The 32nd running of the Lake Antoine Classic is tentatively set for the first Saturday in August, 2009.

Eric Charette writes race reports after every race and posts them at

Sunday, April 29, 2018

We are all the same, you and I

Unless there is a miracle, my competitive racing career is over as I have effectively been forced into early retirement due to health concerns. While I struggle with this notion from time to time, it has given me the opportunity to look back at what was an otherwise stellar stretch of running. These days I spend more quality time with my family and those long grueling pounding the pavement are replaced by hours of walking the dogs. It also has given me a lot of time to think back over my running career.

During my 30’s I was racing almost every weekend; sometimes twice, averaging 40+ races a year for the better part of a decade. I was running every distance from 5km to 50km and was winning or standing on the podium in just about every race. You can say that I had an obsession.  But like any athlete that rises to the top of their sport, it takes hard work and you have to be a little selfish and obsessed to rise and stay on top.  There was a time early in my career where I was jerk!  I never really knew how to deal with having success so it took me awhile to figure that out. 

I remember one incident in particular that helped to put some of this into perspective for me.  There was a race in which a mid-pack runner came up to me and said that it was an honor to talk with an "elite runner". I knew that I was having success, but it never dawned on me that I was viewed as an elite runner by some people. So in the weeks to follow, I remember thinking long and hard about what that really meant.  Why should it be any different to talk to someone just because they are good at something?

Then I realized that just like I looked up to faster runners at the time, and viewed them as elite, that person probably did the same to me. While none of us were going to the Olympics any time soon, I appreciated the kind words, but I also realized that it takes nothing more than going to a big time race to be humbled as to where we fit with our abilities. I also appreciated the fact that others looked up to me and I will admit that selfishly it did feel good to be recognized for something, but should it have been an honor to have me dispense some running advice because I was fast? No.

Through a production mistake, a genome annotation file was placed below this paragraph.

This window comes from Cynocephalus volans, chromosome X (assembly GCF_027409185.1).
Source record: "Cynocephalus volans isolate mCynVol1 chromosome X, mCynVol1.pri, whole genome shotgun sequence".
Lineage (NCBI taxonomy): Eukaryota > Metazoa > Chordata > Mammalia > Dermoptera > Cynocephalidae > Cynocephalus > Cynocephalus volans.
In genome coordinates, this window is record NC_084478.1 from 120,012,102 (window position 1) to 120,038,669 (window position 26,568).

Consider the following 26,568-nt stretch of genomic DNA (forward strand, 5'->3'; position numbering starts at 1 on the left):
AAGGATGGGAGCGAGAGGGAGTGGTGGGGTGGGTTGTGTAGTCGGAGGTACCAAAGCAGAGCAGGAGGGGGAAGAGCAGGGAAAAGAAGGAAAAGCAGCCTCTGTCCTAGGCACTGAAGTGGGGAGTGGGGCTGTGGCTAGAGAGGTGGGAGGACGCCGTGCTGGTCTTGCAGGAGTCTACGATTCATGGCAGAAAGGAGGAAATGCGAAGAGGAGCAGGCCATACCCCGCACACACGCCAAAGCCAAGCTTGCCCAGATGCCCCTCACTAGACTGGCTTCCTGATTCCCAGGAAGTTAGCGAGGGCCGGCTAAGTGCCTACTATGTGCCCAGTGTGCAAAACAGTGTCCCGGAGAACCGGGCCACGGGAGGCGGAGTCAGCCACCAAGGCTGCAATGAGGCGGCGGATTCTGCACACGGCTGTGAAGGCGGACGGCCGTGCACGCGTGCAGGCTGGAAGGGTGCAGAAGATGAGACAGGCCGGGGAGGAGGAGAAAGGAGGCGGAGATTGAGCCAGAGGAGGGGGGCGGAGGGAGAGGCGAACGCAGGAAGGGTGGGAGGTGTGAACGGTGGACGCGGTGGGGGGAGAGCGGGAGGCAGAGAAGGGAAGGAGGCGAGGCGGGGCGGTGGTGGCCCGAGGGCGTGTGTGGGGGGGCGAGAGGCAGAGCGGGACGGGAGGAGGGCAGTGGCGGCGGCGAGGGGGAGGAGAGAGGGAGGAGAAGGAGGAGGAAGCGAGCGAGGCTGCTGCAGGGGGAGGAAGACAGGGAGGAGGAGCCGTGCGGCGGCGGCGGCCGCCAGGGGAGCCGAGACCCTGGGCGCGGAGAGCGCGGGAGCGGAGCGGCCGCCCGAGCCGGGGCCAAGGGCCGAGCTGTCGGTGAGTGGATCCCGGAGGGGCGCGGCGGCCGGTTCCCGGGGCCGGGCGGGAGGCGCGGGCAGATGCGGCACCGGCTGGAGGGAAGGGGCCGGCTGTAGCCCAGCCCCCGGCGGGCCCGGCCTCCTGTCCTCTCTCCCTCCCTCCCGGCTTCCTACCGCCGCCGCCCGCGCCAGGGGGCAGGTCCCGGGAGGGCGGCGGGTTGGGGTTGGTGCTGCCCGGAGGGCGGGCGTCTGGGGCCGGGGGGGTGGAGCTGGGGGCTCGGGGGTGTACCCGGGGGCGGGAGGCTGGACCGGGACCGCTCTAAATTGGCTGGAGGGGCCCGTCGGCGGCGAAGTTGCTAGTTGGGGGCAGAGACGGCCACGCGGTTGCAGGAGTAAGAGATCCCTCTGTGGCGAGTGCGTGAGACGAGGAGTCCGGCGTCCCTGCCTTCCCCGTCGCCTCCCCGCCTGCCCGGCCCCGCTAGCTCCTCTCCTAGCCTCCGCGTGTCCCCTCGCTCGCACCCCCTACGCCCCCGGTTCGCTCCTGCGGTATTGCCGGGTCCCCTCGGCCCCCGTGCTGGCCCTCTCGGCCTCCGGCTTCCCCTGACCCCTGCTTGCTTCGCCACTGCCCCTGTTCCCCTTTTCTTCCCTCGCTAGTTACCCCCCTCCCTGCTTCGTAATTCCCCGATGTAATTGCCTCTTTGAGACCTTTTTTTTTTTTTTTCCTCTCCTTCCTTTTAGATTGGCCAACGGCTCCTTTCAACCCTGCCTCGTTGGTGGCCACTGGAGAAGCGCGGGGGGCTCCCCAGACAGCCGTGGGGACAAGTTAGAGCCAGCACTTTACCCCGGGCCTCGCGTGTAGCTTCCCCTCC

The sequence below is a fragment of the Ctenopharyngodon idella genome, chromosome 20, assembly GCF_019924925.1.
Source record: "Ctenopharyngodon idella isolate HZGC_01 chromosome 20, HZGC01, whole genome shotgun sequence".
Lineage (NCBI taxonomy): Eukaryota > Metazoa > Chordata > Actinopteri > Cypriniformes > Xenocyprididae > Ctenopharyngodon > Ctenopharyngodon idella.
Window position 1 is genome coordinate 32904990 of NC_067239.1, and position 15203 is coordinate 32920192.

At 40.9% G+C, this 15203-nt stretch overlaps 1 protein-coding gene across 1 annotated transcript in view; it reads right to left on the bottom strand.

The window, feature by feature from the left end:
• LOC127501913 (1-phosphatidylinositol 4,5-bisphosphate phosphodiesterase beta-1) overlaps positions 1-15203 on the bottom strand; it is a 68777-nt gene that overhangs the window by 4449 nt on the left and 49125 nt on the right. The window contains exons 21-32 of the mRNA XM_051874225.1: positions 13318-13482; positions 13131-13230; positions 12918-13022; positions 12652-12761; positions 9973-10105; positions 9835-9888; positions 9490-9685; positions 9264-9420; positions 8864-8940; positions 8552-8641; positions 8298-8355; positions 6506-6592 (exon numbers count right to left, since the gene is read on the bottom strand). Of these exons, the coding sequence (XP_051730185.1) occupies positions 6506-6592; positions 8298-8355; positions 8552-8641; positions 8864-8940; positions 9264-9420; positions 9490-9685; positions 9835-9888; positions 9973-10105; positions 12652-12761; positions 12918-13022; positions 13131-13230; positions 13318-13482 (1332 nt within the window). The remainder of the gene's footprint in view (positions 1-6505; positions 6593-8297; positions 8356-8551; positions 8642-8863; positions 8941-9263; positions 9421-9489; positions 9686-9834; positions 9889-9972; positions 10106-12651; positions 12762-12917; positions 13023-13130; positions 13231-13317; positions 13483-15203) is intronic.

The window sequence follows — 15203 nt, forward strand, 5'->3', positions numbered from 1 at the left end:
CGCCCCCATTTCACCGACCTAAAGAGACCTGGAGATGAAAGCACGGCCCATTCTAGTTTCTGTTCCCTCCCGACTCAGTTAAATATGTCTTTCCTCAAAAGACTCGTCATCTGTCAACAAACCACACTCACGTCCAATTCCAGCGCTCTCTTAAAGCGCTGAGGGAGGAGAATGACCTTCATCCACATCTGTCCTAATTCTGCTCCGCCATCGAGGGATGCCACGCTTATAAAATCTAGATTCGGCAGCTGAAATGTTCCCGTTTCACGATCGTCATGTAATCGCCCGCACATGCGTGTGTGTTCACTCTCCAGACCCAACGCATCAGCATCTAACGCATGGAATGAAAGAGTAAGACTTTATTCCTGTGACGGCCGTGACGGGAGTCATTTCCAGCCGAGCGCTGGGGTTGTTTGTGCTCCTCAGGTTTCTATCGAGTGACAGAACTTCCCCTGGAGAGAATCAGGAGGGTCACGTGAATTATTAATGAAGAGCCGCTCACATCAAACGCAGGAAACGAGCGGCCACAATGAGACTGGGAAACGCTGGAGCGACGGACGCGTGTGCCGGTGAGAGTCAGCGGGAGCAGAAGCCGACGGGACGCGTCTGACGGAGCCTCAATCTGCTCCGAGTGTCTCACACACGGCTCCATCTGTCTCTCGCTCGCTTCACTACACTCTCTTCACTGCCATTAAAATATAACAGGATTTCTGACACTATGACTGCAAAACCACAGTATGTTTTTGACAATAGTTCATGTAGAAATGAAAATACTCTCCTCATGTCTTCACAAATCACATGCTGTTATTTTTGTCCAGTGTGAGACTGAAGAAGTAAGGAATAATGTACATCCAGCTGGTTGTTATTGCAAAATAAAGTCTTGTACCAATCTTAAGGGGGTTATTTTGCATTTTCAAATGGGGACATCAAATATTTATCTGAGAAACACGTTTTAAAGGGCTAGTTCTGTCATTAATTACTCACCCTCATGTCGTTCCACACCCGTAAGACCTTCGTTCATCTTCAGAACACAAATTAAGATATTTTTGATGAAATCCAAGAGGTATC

For tens of thousands of miles, I laced up my shoes just like any other runner. I paid the same race entry fees for races. Regardless of finishing time, we both put forth the same effort during the race. If you ran as hard as you could and you were proud of that effort, then I loved to hear about it. I was always looking to talk to people before and after races; I loved to hear the stories of where people were from, the adversity of their training and other stories that help bring us closer together as athletes. It should have been no more of a privilege to talk with a faster runner than it would be to talk with someone who had a higher rank at work; we are all people at heart and when you take running away, we are the same.

I was taught by some of the best (and fastest) guys in town and I loved nothing more than to be able to pass this on to the up and coming runners. If I had kept it all to myself then it would have been a waste for those who taught me. I really enjoyed teaching so that others could pay it forward. I loved it when people would ask me for help on training or something running related where I could leverage what I have learned to help them out.

Just because I ran fast doesn't mean that I am, or was, any different than you. I respected the fact that you are out there doing it and trying your best. I was never above running with, or talking to anyone. If anything; the opposite. People think that because you are fast, that all you do is run fast. I loved to run with friends of all paces and really I just enjoyed the company of running with other people. If I was training for a goal race I would always find a time for my quality workouts. Not many people enjoy running alone day after day and I was no different; sometimes I'd rather sacrifice a key workout just to not run alone. After all, we are just human first and runners much further down the list.